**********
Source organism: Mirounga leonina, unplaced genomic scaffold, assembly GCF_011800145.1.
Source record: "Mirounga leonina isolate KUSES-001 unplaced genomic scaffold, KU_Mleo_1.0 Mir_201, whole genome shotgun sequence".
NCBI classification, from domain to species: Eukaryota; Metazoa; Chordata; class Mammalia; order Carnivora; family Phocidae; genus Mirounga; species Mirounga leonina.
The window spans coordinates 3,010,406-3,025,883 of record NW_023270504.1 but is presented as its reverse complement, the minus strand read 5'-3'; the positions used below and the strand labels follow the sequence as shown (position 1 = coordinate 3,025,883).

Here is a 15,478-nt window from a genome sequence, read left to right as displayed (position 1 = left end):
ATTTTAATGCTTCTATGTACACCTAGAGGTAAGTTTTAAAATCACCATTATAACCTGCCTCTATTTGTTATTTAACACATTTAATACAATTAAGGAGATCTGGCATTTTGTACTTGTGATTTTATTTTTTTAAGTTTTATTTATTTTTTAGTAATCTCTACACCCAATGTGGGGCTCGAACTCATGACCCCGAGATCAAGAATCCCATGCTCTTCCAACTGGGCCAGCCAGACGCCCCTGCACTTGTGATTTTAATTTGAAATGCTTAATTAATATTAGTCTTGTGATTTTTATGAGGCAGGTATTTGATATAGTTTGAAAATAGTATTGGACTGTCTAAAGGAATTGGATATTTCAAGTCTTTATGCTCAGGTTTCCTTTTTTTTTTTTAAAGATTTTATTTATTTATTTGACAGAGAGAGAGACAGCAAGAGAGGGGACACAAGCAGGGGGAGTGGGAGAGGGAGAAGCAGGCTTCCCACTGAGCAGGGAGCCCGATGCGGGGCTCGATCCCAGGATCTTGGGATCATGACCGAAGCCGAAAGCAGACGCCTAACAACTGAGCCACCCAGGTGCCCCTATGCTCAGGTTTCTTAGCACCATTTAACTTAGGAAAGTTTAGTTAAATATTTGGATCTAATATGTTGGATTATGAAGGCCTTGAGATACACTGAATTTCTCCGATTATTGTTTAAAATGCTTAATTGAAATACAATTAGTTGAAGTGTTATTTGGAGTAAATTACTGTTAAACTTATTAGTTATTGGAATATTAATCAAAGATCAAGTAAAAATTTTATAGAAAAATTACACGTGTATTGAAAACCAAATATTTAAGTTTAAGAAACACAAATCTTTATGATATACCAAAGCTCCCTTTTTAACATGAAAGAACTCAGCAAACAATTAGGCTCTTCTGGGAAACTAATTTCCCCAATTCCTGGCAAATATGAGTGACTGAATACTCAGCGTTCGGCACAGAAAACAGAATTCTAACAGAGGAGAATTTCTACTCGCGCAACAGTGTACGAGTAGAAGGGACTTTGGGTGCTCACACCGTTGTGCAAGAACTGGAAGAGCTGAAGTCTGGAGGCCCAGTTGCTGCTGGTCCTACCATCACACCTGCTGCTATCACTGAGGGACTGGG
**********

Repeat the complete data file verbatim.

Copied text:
Source organism: Mirounga leonina, unplaced genomic scaffold, assembly GCF_011800145.1.
Source record: "Mirounga leonina isolate KUSES-001 unplaced genomic scaffold, KU_Mleo_1.0 Mir_201, whole genome shotgun sequence".
NCBI classification, from domain to species: Eukaryota; Metazoa; Chordata; class Mammalia; order Carnivora; family Phocidae; genus Mirounga; species Mirounga leonina.
The window spans coordinates 3,010,406-3,025,883 of record NW_023270504.1 but is presented as its reverse complement, the minus strand read 5'-3'; the positions used below and the strand labels follow the sequence as shown (position 1 = coordinate 3,025,883).

Here is a 15,478-nt window from a genome sequence, read left to right as displayed (position 1 = left end):
ATTTTAATGCTTCTATGTACACCTAGAGGTAAGTTTTAAAATCACCATTATAACCTGCCTCTATTTGTTATTTAACACATTTAATACAATTAAGGAGATCTGGCATTTTGTACTTGTGATTTTATTTTTTTAAGTTTTATTTATTTTTTAGTAATCTCTACACCCAATGTGGGGCTCGAACTCATGACCCCGAGATCAAGAATCCCATGCTCTTCCAACTGGGCCAGCCAGACGCCCCTGCACTTGTGATTTTAATTTGAAATGCTTAATTAATATTAGTCTTGTGATTTTTATGAGGCAGGTATTTGATATAGTTTGAAAATAGTATTGGACTGTCTAAAGGAATTGGATATTTCAAGTCTTTATGCTCAGGTTTCCTTTTTTTTTTTTAAAGATTTTATTTATTTATTTGACAGAGAGAGAGACAGCAAGAGAGGGGACACAAGCAGGGGGAGTGGGAGAGGGAGAAGCAGGCTTCCCACTGAGCAGGGAGCCCGATGCGGGGCTCGATCCCAGGATCTTGGGATCATGACCGAAGCCGAAAGCAGACGCCTAACAACTGAGCCACCCAGGTGCCCCTATGCTCAGGTTTCTTAGCACCATTTAACTTAGGAAAGTTTAGTTAAATATTTGGATCTAATATGTTGGATTATGAAGGCCTTGAGATACACTGAATTTCTCCGATTATTGTTTAAAATGCTTAATTGAAATACAATTAGTTGAAGTGTTATTTGGAGTAAATTACTGTTAAACTTATTAGTTATTGGAATATTAATCAAAGATCAAGTAAAAATTTTATAGAAAAATTACACGTGTATTGAAAACCAAATATTTAAGTTTAAGAAACACAAATCTTTATGATATACCAAAGCTCCCTTTTTAACATGAAAGAACTCAGCAAACAATTAGGCTCTTCTGGGAAACTAATTTCCCCAATTCCTGGCAAATATGAGTGACTGAATACTCAGCGTTCGGCACAGAAAACAGAATTCTAACAGAGGAGAATTTCTACTCGCGCAACAGTGTACGAGTAGAAGGGACTTTGGGTGCTCACACCGTTGTGCAAGAACTGGAAGAGCTGAAGTCTGGAGGCCCAGTTGCTGCTGGTCCTACCATCACACCTGCTGCTATCACTGAGGGACTGGG